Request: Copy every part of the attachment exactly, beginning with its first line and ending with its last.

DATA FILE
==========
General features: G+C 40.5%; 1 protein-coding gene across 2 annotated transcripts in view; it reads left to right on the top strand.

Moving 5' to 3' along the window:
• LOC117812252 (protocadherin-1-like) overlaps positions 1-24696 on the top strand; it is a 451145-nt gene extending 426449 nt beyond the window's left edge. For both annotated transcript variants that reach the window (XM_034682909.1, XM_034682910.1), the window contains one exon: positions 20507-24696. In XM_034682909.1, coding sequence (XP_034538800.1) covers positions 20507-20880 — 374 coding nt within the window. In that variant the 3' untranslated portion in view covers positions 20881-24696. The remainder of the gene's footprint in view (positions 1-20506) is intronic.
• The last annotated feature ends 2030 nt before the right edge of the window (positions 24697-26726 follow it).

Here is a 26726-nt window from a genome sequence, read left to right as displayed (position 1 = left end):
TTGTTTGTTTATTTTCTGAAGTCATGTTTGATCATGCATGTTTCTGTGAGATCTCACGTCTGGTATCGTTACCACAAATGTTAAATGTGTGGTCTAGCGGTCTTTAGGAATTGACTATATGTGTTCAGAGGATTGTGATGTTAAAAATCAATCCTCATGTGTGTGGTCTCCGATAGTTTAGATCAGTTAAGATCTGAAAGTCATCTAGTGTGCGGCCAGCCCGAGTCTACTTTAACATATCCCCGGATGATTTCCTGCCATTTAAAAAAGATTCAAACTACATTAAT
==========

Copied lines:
General features: G+C 40.5%; 1 protein-coding gene across 2 annotated transcripts in view; it reads left to right on the top strand.

Moving 5' to 3' along the window:
• LOC117812252 (protocadherin-1-like) overlaps positions 1-24696 on the top strand; it is a 451145-nt gene extending 426449 nt beyond the window's left edge. For both annotated transcript variants that reach the window (XM_034682909.1, XM_034682910.1), the window contains one exon: positions 20507-24696. In XM_034682909.1, coding sequence (XP_034538800.1) covers positions 20507-20880 — 374 coding nt within the window. In that variant the 3' untranslated portion in view covers positions 20881-24696. The remainder of the gene's footprint in view (positions 1-20506) is intronic.
• The last annotated feature ends 2030 nt before the right edge of the window (positions 24697-26726 follow it).

Here is a 26726-nt window from a genome sequence, read left to right as displayed (position 1 = left end):
TTGTTTGTTTATTTTCTGAAGTCATGTTTGATCATGCATGTTTCTGTGAGATCTCACGTCTGGTATCGTTACCACAAATGTTAAATGTGTGGTCTAGCGGTCTTTAGGAATTGACTATATGTGTTCAGAGGATTGTGATGTTAAAAATCAATCCTCATGTGTGTGGTCTCCGATAGTTTAGATCAGTTAAGATCTGAAAGTCATCTAGTGTGCGGCCAGCCCGAGTCTACTTTAACATATCCCCGGATGATTTCCTGCCATTTAAAAAAGATTCAAACTACATTAAT